Divorce: The view from a child
by: Amie Greenberg, JD, MBA and Barbara Greenberg, MD
Hannah sat silently and watched her children play in the house as they had for years. This time was different. Her husband moved the last of his things from their home that morning.
Although, they had talked to their children about the changes that would come with the divorce, the kids were not yet used to the new schedule and living arrangements. “What time is Daddy coming home?” asked their five-year old daughter. Hannah’s eyes welled with tears. “Remember, you will visit Daddy in a few days at his new home,” answered Hannah.
There was emptiness in the house, a different dynamic for her children. With raw emotion pouring from her heart and eyes, she buried her head in the couch and sobbed. She had not yet faced the changes affecting her children.
Later that night, feeling sad and sorry for the effects on her children, she scoured the Internet until she came across an interesting blog. Inspiration and Chai (www.inspirationandchai.com) had an article entitled “Regrets Of The Dying” by Bronnie Ware. Hannah felt their family unit had died with the divorce and began reading. Hannah thought about her regrets, and her focus came to their children. The divorce was the best thing for her and her husband. However, their children did not choose the divorce. They, however, had no choice but to live through it and adjust to all the changes.
Hannah read Ware’s blog which lists the five most common regrets of the dying. In reading it, she recognized a powerful message for her own life and how to help and teach her children: To move forward and live life without regret and teach her children to face life, its challenges and changes using these principles.
This was how Hannah would help her family heal through the divorce. After reading Ware’s blog, Hannah wrote down a similar list to remind herself what was important:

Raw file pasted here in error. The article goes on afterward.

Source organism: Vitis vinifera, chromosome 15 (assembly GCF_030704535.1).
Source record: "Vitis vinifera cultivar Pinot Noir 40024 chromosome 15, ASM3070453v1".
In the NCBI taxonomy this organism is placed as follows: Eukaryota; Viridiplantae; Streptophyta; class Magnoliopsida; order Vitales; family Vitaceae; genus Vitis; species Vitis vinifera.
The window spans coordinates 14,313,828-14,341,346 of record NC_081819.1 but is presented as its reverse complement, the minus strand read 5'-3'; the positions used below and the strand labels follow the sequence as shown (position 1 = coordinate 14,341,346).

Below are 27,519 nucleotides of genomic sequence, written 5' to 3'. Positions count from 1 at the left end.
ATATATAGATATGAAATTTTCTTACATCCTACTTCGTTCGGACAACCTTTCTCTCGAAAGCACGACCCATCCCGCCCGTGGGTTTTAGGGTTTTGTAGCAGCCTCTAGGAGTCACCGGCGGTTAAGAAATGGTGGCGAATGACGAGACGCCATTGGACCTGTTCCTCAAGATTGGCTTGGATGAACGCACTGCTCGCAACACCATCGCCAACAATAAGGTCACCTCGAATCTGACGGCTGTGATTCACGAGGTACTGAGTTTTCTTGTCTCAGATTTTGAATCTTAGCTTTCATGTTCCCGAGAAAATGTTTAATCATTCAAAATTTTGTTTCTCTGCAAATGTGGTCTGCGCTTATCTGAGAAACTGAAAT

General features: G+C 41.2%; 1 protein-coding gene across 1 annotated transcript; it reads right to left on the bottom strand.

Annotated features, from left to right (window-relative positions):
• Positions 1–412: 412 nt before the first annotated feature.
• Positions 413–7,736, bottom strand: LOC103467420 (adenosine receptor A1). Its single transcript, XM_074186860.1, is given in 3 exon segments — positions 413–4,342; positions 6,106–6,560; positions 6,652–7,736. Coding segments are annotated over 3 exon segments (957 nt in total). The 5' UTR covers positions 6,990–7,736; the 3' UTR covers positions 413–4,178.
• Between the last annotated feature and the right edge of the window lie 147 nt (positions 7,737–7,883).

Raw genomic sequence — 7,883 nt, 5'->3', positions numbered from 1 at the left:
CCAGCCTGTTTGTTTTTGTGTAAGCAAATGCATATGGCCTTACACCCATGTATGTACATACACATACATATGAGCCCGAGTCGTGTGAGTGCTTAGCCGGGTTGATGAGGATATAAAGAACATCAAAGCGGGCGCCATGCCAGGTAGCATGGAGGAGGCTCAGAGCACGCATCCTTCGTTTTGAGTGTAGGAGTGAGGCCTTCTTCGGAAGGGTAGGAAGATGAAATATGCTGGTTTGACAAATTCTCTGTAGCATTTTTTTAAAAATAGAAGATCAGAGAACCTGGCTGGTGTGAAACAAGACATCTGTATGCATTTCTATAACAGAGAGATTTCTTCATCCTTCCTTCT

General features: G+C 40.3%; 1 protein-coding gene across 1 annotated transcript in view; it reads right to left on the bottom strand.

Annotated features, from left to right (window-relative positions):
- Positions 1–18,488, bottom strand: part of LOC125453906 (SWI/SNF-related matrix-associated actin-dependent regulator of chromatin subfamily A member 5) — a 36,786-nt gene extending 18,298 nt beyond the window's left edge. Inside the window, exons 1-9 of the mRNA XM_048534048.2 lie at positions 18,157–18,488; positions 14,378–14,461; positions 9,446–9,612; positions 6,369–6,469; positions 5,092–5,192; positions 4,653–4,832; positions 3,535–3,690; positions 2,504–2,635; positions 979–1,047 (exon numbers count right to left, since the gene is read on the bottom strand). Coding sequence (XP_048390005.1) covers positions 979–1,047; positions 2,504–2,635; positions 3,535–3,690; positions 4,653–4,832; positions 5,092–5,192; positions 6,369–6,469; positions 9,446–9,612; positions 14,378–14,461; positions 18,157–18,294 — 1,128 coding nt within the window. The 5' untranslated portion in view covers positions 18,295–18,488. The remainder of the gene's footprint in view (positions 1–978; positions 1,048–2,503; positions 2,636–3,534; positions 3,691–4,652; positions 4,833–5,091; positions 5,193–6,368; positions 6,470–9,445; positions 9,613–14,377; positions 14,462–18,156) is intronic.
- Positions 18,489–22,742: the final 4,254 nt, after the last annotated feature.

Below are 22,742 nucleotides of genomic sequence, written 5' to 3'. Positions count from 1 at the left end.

1. Live with happiness and make that choice daily. Even though their children’s lives changed as a result of the divorce, they can still and should experience life with happiness.
2. Live a life true to yourself, and honor and fulfill your dreams. The divorce gave Hannah and her children a fresh and exciting start. Not only can they live their lives according to their dreams, they can reshape and add new ones! Hannah decided she would make this a new and exciting journey for their children.
3. Don’t work so much as to miss precious moments and time together. In a divorce, parents generally share physical custody time with the other parent. When Hannah and the children are together, the family will set weekly quality time without work or other distractions.
4. Maintain and nurture precious friendships – the children’s friends and playdates will be encouraged to maintain continuity, which is important and should not change because of the divorce. Most importantly, Hannah will encourage her children to say what they feel without hesitation or reservation. This is essential to their healing through the divorce and is the message of the “I Am Divorced” books.
Mother-daughter co-authors Barbara Greenberg, MD and Amie Greenberg, JD, MBA, wrote children’s books entitled “I Am Divorced … But I’m Still Me: A Child’s View of Divorce - Nick’s Story” and “I Am Divorced … But I’m Still Me: A Child’s View of Divorce - Julianna’s Story.
”I Am Divorced” books describe the changes children experience with divorce. The "I Am Divorced" books target children, but anyone experiencing a divorce can benefit.The books can be read by divorcing parents, couples contemplating divorce and by anyone helping a parent, child or family through a divorce. It might prevent some couples from divorcing or, at the least, prepare them to think of the children first and foremost before they make decisions they might regret later.
Amie Greenberg, JD, MBA, is an attorney who practices family law in Beverly Hills, California. Barbara Greenberg, MD is a psychiatrist, neurologist and family therapist in Brea, California.
Bronnie Ware is a writer and songwriter from Australia who spent several years caring for dying people in their homes. She has recently released a full-length book titled 'The Top Five Regrets of the Dying - A Life Transformed by the Dearly Departing'. It is a memoir of her own life and how it was transformed through the regrets of the dying people she cared for. For more information, please visit Bronnie's official website at www.bronnieware.com. And, www.hayhouse.com.au.